by Yareli Arreola, Development & Outreach Coordinator, AmeriCorps VISTA
June is officially Pride month! Pride is a month full of celebration but also a reminder of the struggles and triumphs of the LGBTQ+ community. Today I’d like to take some time to highlight some of my current favorite LGBTQ+ books and authors. Books are both windows and mirrors for students, and the more stories we share with our students the more accepting generations become.
Growing up being a Queer Mexican girl not many book characters carried the identities that I did. I often think about how easier accepting myself would have been if I grew up not only seeing people like me but reading books about girls like me. My journey might have been easier if I had books and images that resonated with me and gave me the language I needed to express myself. That being said my goal in curating this list is to help future generations and children growing up thinking there’s no one out there like them.
The books listed below are books that have helped my inner child heal but have also brought my inner child so much joy.
- Julián is a Mermaid by Jessica Love. It is a story about revealing ourselves, and the beauty of being seen for who we are by someone who loves us.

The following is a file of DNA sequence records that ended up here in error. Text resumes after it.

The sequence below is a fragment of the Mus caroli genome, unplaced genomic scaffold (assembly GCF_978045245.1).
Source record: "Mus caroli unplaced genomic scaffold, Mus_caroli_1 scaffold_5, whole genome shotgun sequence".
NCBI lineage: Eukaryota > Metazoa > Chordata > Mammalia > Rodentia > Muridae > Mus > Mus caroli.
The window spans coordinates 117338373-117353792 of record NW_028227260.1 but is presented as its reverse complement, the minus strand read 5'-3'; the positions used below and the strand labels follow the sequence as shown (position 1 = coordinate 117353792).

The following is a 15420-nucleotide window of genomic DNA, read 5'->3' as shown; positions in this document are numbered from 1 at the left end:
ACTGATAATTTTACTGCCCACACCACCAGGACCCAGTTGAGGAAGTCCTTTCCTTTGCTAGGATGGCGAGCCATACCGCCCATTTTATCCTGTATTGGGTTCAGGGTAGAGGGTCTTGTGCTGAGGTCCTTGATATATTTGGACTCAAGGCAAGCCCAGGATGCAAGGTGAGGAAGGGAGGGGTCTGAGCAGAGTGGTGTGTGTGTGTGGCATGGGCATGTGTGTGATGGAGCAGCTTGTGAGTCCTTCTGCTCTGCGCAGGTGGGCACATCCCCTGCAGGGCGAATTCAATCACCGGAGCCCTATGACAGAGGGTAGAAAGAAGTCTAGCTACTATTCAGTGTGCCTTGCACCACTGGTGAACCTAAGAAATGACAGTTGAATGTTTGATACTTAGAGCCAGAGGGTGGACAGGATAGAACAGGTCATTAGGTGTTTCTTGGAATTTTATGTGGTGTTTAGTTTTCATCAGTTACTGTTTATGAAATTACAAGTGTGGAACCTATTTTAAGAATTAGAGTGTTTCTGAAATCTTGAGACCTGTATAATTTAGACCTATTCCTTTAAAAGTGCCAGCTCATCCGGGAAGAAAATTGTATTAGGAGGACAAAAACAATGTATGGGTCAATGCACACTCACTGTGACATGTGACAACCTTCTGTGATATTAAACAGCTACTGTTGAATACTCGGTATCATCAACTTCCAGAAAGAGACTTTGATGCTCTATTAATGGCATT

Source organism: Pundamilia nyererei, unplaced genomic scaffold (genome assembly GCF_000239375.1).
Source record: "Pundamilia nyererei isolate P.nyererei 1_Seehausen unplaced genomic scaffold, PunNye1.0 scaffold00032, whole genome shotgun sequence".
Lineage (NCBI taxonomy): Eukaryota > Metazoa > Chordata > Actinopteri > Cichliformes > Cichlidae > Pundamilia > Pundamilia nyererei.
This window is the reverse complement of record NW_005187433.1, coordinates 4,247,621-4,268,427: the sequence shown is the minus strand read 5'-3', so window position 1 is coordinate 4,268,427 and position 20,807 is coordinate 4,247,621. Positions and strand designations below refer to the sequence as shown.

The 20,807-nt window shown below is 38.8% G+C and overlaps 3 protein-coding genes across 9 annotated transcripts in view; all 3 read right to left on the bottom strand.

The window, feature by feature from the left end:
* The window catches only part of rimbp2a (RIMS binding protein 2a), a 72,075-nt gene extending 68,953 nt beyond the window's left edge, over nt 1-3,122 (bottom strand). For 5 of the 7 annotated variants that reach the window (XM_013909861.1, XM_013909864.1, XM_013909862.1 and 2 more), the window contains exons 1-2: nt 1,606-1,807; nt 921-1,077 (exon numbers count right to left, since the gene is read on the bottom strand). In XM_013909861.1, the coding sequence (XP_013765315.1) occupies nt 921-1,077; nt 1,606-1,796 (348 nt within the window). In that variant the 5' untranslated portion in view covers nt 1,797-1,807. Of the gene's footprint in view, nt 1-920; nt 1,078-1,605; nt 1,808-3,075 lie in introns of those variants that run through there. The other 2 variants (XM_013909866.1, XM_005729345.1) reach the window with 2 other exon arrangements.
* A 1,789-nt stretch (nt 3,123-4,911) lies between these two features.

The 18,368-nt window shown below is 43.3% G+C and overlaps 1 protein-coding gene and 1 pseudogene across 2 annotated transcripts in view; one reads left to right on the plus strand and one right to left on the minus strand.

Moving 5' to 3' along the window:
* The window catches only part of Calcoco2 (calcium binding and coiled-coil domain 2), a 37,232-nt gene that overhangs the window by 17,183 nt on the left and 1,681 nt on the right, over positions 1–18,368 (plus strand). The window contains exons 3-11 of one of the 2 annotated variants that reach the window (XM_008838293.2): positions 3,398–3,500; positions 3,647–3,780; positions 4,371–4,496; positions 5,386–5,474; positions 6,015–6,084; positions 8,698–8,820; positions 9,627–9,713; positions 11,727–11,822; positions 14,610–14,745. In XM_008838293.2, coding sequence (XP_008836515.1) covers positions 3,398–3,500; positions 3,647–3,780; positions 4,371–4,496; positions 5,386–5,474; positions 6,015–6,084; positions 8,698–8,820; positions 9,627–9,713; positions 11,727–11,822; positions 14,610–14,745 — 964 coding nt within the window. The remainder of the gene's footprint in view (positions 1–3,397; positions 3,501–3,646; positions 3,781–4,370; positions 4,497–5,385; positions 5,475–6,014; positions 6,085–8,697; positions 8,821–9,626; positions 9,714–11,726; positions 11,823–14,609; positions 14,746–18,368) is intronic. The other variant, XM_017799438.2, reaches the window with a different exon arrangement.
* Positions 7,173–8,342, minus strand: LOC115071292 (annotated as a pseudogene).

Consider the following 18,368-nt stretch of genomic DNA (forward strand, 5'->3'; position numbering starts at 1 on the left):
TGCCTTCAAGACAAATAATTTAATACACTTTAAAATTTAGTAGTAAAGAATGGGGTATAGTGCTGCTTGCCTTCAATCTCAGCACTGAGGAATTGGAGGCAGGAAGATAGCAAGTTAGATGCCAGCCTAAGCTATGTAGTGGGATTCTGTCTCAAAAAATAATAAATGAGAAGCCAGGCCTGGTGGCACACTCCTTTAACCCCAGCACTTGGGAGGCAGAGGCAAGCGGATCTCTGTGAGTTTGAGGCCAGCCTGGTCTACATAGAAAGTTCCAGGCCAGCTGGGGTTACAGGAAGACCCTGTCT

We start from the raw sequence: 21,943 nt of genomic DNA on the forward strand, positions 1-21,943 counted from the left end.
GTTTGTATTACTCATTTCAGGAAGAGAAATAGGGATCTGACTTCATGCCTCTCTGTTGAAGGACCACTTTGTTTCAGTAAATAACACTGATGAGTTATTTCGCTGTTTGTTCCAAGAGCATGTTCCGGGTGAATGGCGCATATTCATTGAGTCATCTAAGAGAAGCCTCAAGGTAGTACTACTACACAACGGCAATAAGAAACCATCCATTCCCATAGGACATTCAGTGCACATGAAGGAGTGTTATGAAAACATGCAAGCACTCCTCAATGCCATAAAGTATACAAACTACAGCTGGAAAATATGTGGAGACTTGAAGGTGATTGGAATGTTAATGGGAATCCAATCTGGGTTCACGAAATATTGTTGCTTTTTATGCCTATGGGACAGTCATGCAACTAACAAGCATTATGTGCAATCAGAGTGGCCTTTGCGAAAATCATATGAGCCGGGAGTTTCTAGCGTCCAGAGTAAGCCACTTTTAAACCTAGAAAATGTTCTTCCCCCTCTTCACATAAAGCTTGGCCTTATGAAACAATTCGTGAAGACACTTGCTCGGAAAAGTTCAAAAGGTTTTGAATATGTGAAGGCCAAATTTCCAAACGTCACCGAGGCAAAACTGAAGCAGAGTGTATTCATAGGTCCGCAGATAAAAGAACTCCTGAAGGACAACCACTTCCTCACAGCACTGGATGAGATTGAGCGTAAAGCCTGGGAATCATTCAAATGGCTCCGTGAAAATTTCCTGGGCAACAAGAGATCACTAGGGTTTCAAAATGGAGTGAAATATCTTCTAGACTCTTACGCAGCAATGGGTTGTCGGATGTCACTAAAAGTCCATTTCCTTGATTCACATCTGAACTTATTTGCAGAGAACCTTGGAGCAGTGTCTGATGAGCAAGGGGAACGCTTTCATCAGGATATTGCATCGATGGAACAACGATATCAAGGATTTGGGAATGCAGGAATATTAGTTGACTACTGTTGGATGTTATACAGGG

- Pride: The Story of Harvey Milk and the Rainbow Flag by Rob Sanders, Illustrated by Steven Salerno. This books teaches kids about LGBTQ+ and San Francisco icon Harvey Milk. It also teaches about the Pride flag and how it became a symbol of acceptance.
- They She He Me: Free to Be! by Maya Christina Gonzalez. This amazing picture book discusses pronouns and gender fluidity. A beautiful book that explores early exploration of identity and kindness.
- The Boy & the Bindi by Vivek Shraya, Illustrated by Rajni Perera. A five-year-old South Asian boy becomes fascinated with his mother’s bindi, the red dot commonly worn by Hindu women to indicate the point at which creation begins, and wishes to have one of his own.
- Large Fears by Myles E. Johnson. A sweet book that highlights the need for understanding and acceptance. Jeremiah Nebula is a black boy that loves pink and wants to go to Mars.
All these books highlight the importance of acceptance, kindness, and understanding things that everyone should be offered regardless of race, class, sexuality. Happy Pride Month!